Thermometer is a device to measure the temperature. Thermometers used for measuring very high temperatures are called pyrometers.


  • Lower fixed point (LFP) is the freezing point of water.
  • Upper fixed point (UFP) is the boiling point of water.
TºK = (tºC + 273) or tºC = (TK – 273)


The zero of the Kelvin scale is called absolute zero. The Kelvin scale is often termed as the absolute scale. In common use the absolute zero corresponds to –273ºC. However, its exact value is –273.16º C.


The equation,  PV = nRT
where, n = number of moles in the sample of gas
R = universal gas constant; (its value is 8.31 J mol–1 K–1), is known as ideal-gas equation
It is the combination of following three laws :
  • Boyle’s law : When temperature is held constant, the pressure is inversely proportional to volume.
i.e., ( at constant temperature)
  • Charle’s law : When the pressure is held constant, the volume of the gas is directly proportional to the absolute temperature.
i.e., (at constant pressure)
  • Avogadro’s law :  When the pressure and temperature are kept constant, the volume is directly proportional to the number of moles of the ideal gas in the container.
i.e., (at constant pressure and temperature)


The lowest temperature of –273.16 °C at which a gas is supposed to have zero volume and zero pressure and at which entire molecular motion stops is called absolute zero temperature. A new scale of temperature starting with –273.16°C by Lord Kelvin as zero. This is called Kelvin scale or absolute scale of temperature.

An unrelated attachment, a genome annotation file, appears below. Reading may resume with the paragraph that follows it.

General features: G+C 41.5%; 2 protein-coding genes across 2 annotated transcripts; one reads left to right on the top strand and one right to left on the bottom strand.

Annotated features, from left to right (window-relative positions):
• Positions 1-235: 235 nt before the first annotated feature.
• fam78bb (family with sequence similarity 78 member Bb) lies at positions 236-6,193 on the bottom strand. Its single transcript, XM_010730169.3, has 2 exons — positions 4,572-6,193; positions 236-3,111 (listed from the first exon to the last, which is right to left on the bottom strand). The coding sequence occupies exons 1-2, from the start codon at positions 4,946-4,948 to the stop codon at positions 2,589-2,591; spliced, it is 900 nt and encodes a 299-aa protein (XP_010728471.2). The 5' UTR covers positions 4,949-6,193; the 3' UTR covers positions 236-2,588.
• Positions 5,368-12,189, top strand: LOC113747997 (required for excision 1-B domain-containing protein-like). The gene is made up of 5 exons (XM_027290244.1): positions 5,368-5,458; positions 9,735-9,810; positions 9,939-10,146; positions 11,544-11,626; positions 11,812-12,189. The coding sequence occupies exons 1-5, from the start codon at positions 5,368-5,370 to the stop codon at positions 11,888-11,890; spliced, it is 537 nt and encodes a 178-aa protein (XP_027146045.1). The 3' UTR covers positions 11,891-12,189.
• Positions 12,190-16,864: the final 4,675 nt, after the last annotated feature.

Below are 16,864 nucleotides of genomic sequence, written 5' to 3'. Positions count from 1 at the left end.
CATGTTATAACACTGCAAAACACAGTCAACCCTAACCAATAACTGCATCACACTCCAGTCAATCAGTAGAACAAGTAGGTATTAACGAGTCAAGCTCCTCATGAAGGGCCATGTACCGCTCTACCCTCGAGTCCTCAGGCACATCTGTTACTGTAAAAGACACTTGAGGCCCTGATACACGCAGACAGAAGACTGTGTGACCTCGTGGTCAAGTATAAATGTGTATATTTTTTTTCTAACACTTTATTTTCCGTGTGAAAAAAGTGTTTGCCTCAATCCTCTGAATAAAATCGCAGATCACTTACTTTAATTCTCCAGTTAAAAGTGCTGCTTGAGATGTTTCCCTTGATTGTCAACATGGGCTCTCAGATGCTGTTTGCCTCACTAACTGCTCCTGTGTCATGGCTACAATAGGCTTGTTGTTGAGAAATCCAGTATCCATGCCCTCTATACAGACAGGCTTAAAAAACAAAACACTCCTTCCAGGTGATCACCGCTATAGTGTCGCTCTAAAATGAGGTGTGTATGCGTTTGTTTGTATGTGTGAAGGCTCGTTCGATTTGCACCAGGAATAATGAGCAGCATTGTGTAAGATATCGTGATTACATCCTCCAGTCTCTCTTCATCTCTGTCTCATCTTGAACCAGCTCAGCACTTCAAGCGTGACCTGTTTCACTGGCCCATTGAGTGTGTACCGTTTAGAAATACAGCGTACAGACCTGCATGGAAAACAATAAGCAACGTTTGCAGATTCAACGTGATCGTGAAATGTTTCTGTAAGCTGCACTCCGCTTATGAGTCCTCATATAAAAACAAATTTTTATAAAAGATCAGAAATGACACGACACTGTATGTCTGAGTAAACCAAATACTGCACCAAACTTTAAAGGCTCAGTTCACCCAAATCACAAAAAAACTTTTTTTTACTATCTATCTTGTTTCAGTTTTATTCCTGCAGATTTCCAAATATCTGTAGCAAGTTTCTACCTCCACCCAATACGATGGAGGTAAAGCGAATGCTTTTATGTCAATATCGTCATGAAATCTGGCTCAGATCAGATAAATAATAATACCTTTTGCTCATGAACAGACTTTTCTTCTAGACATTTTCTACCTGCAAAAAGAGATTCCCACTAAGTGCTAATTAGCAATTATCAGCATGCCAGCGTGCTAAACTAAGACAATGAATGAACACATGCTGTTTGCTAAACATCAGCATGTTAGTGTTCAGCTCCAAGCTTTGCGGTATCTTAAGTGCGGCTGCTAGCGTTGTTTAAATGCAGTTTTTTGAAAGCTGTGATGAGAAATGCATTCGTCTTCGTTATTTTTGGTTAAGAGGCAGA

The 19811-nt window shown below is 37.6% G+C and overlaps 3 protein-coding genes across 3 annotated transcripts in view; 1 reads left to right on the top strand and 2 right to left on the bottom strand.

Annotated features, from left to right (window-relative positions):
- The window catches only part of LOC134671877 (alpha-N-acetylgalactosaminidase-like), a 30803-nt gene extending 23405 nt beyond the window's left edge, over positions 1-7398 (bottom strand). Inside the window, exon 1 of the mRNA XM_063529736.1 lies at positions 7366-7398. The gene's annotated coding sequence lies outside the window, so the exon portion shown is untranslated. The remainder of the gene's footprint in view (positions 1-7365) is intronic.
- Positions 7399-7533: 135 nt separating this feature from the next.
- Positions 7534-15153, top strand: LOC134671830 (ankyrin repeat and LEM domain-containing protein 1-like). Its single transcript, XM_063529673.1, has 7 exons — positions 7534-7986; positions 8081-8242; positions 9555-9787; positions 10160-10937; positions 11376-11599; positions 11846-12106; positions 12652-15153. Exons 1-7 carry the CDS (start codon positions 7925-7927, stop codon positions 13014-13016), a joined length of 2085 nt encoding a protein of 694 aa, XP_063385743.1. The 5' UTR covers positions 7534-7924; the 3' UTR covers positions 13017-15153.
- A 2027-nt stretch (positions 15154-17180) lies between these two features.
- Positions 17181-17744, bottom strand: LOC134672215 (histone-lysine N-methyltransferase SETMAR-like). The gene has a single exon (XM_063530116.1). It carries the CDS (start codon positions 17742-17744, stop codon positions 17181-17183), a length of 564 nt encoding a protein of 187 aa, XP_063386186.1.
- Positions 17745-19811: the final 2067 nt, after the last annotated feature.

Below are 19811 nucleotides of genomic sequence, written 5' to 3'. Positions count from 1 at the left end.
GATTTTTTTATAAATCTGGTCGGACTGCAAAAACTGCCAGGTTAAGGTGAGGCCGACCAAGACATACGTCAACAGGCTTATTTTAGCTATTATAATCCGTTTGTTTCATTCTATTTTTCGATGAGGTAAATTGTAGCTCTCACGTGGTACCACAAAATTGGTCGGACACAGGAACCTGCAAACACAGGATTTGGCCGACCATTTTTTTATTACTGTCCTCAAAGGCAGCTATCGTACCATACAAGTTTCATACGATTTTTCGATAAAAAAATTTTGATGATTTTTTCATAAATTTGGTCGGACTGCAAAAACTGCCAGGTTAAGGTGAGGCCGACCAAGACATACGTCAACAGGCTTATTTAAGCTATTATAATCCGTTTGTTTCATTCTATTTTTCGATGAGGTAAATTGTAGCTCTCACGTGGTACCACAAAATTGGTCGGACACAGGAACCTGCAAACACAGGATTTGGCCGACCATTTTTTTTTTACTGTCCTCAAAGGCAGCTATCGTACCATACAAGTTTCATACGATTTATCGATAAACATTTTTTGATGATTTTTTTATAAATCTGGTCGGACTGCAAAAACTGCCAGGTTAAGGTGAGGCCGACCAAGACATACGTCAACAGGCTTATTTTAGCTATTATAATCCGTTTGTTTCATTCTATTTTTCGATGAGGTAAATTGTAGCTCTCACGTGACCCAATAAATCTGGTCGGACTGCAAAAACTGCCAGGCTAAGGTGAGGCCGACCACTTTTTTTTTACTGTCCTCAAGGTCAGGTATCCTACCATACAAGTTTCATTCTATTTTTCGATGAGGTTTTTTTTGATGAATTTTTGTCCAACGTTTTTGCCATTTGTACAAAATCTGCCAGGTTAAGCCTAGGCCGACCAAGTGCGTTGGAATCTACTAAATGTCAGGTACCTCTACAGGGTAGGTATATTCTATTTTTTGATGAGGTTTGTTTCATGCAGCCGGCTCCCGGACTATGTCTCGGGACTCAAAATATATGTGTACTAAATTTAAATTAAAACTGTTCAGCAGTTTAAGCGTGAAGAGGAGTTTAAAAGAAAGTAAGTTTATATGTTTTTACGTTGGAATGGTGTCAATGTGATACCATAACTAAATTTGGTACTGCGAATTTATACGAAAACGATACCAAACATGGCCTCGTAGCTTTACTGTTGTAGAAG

T(K) = t°C + 273.16
Thermometric property : It is the property used to measure the temperature. Any physical quantity such as length of mercury (in a glass capillary), pressure of a gas (at constant volume), electrical resistance (of a metal wire), thermo emf (thermocouple thermometer) which changes with a change in temperature can be used to measure temperature.
The unknown temperature t on a scale by utilising a general property X of the substance is given by


    1. The mercury thermometer with cylindrical bulb are more sensitive than those with spherical bulb.
    2. Alcohol thermometer is preferred to the mercury thermometer due to the larger value of the coefficient of cubical expansion.
    3. Properties that make mercury the ideal thermometric substance are :
      1. It does not stick to the glass walls
      2. Available in pure form
      3. Low thermal conductivity and low specific heat
      4. Vapour Pressure is low
      5. Coefficient of expansion is uniform
      6. It shines
    4. Gas thermometer is more sensitive than the mercury thermometer, because its coefficient of cubical expansion is much larger.
    5. At the following temperatures different temperature scales have the same reading :
      1. Fahrenheit and Reaumur at –25.6ºF = –25.6ºR
      2. Reaumur and Celsius at 0ºR = OºC
      3. Celsius and Fahrenheit at –40ºC = –40ºF
      4. Fahrenheit and Kelvin at 574.25ºF = 574.25K
    6. The Celsius scale and the Kelvin cannot have the same reading at any temperature.
    7. Six’s thermometer measures minimum and maximum temperature during a day. It uses mercury as well as alcohol as the thermometric substances.
    8. Normal human body temperature is 37ºC = 98.6ºF.
    9. Clinical thermometers are much shorter than the laboratory thermometers because they are used to measure a limited range (96º F to 100º F) of temperature.
    10. Rapidly changing temperature is measured by using thermo electric thermometer.